Political and economic effect of mercantilism

political and economic effect of mercantilism. The French and Indian war is a series of conflicts that took place between 1754 and 1763 in Northern America. The war pitted British colonies against New France colonies that had large support from the American Indians. At the time of the war, North America was largely in the control of British and French colonialists where Britain had about 2 million settlers against the French’s 60,000.[1] Britain and France were constantly in competition for control of the seas and North America as this would be a definitive step in boosting trade between the Americas and their mother nations.

political and economic effect

One of the main causes of the French and Indian war was a dispute over control of the land to the west of the Appalachian Mountains. The disputed area was at the confluence of the Monongahela and Allegheny rivers referred to as the Forks of Ohio. England claimed that the region as part of Virginia while the French considered it a part of New France. The British colonists had begun expanding into the disputed area and this angered the French who responded by building forts from the Ohio River to Lake Erie in 1753.[2] In response, the British sent George Washington, who was 21 years at the time, to lead a mission that would deliver a warning letter to French colonists and demand them to leave. The French did not leave and this prompted an attack later on when George Washington and militiamen from Virginia invaded a French patrol. Following the attack on the French patrol, France responded with reinforcements and this officially became the beginning of the war.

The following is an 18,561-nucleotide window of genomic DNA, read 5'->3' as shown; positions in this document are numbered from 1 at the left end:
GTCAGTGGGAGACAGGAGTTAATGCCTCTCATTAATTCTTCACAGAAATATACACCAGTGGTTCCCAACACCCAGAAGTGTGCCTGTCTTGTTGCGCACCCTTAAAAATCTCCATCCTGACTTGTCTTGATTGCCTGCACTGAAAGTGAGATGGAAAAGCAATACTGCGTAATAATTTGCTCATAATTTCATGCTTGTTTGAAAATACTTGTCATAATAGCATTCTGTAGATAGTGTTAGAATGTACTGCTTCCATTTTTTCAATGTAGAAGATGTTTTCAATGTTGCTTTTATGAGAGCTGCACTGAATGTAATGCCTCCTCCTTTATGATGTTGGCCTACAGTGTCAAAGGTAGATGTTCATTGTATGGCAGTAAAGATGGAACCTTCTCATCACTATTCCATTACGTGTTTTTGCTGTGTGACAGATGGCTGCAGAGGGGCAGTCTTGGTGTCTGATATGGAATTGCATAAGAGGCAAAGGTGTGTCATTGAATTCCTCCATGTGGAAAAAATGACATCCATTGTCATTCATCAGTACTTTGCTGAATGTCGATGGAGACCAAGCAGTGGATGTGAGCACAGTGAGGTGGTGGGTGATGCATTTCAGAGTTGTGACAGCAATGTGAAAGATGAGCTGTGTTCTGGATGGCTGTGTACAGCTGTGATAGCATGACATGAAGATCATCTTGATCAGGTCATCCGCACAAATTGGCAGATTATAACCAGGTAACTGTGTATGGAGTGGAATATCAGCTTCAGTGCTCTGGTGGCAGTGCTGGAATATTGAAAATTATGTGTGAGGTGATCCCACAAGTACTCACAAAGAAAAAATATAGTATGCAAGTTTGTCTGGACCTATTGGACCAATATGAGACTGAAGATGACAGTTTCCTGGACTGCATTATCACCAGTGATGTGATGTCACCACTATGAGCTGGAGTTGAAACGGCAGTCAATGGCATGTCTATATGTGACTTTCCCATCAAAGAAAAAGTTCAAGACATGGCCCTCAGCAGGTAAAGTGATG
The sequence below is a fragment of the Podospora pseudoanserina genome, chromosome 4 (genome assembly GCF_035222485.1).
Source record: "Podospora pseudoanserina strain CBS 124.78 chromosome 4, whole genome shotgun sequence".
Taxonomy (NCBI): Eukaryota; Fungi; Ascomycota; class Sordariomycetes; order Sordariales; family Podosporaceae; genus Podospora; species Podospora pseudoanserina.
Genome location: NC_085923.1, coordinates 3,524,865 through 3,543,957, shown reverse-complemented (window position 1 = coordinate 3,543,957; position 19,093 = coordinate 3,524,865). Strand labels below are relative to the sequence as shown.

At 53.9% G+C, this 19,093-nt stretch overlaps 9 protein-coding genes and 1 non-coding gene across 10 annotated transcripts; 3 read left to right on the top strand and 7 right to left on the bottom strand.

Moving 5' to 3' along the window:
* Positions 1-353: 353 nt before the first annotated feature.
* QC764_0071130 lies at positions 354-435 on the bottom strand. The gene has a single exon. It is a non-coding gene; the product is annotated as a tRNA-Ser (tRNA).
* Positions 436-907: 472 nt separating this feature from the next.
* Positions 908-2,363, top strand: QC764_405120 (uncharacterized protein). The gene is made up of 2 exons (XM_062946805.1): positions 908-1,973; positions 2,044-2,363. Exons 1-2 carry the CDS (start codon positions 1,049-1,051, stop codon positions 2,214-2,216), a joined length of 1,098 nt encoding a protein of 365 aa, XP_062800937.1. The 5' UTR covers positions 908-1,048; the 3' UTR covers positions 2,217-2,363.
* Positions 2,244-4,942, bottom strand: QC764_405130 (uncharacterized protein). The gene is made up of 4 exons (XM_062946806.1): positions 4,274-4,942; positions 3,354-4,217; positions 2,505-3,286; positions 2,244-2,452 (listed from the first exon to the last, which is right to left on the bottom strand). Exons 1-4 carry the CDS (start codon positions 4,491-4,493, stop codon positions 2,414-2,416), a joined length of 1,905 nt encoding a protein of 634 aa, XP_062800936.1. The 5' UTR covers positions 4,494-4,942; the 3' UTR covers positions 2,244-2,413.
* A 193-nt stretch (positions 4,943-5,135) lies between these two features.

[1] Clodfelter Michael, Warfare and Armed Conflicts: A Statistical Encyclopedia of Casualty and Other Figures, 1492-2015 (4th ed.). (Jefferson, North Carolina: McFarland, 2016), 122

[2] Anderson, Fred. Crucible of War: The Seven Years’ War and the Fate of Empire in British North America, 1754–1766. (New York: Alfred A. Knopf, 2000), 275.